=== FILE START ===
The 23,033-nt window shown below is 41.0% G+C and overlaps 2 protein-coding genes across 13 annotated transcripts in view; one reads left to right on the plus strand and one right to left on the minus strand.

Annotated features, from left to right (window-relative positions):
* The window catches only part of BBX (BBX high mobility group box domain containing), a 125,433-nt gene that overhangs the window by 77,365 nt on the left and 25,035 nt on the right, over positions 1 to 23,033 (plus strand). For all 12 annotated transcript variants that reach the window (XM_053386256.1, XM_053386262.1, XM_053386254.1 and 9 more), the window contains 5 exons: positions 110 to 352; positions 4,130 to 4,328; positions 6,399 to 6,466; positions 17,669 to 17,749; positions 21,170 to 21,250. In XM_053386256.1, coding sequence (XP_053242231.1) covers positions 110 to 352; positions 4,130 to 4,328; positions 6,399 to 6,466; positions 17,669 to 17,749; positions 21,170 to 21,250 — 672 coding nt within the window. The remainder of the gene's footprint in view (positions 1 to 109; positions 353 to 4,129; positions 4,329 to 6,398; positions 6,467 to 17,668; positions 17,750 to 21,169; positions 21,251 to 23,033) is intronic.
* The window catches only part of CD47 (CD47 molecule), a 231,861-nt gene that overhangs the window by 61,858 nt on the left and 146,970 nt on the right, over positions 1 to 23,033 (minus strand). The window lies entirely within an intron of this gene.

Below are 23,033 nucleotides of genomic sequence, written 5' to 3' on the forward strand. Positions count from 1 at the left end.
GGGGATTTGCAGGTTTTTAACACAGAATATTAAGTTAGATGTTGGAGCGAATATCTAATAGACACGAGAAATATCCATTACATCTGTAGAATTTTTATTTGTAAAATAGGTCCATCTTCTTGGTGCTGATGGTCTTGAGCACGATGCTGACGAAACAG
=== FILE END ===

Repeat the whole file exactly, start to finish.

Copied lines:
The 23,033-nt window shown below is 41.0% G+C and overlaps 2 protein-coding genes across 13 annotated transcripts in view; one reads left to right on the plus strand and one right to left on the minus strand.

Annotated features, from left to right (window-relative positions):
* The window catches only part of BBX (BBX high mobility group box domain containing), a 125,433-nt gene that overhangs the window by 77,365 nt on the left and 25,035 nt on the right, over positions 1 to 23,033 (plus strand). For all 12 annotated transcript variants that reach the window (XM_053386256.1, XM_053386262.1, XM_053386254.1 and 9 more), the window contains 5 exons: positions 110 to 352; positions 4,130 to 4,328; positions 6,399 to 6,466; positions 17,669 to 17,749; positions 21,170 to 21,250. In XM_053386256.1, coding sequence (XP_053242231.1) covers positions 110 to 352; positions 4,130 to 4,328; positions 6,399 to 6,466; positions 17,669 to 17,749; positions 21,170 to 21,250 — 672 coding nt within the window. The remainder of the gene's footprint in view (positions 1 to 109; positions 353 to 4,129; positions 4,329 to 6,398; positions 6,467 to 17,668; positions 17,750 to 21,169; positions 21,251 to 23,033) is intronic.
* The window catches only part of CD47 (CD47 molecule), a 231,861-nt gene that overhangs the window by 61,858 nt on the left and 146,970 nt on the right, over positions 1 to 23,033 (minus strand). The window lies entirely within an intron of this gene.

Below are 23,033 nucleotides of genomic sequence, written 5' to 3' on the forward strand. Positions count from 1 at the left end.
GGGGATTTGCAGGTTTTTAACACAGAATATTAAGTTAGATGTTGGAGCGAATATCTAATAGACACGAGAAATATCCATTACATCTGTAGAATTTTTATTTGTAAAATAGGTCCATCTTCTTGGTGCTGATGGTCTTGAGCACGATGCTGACGAAACAG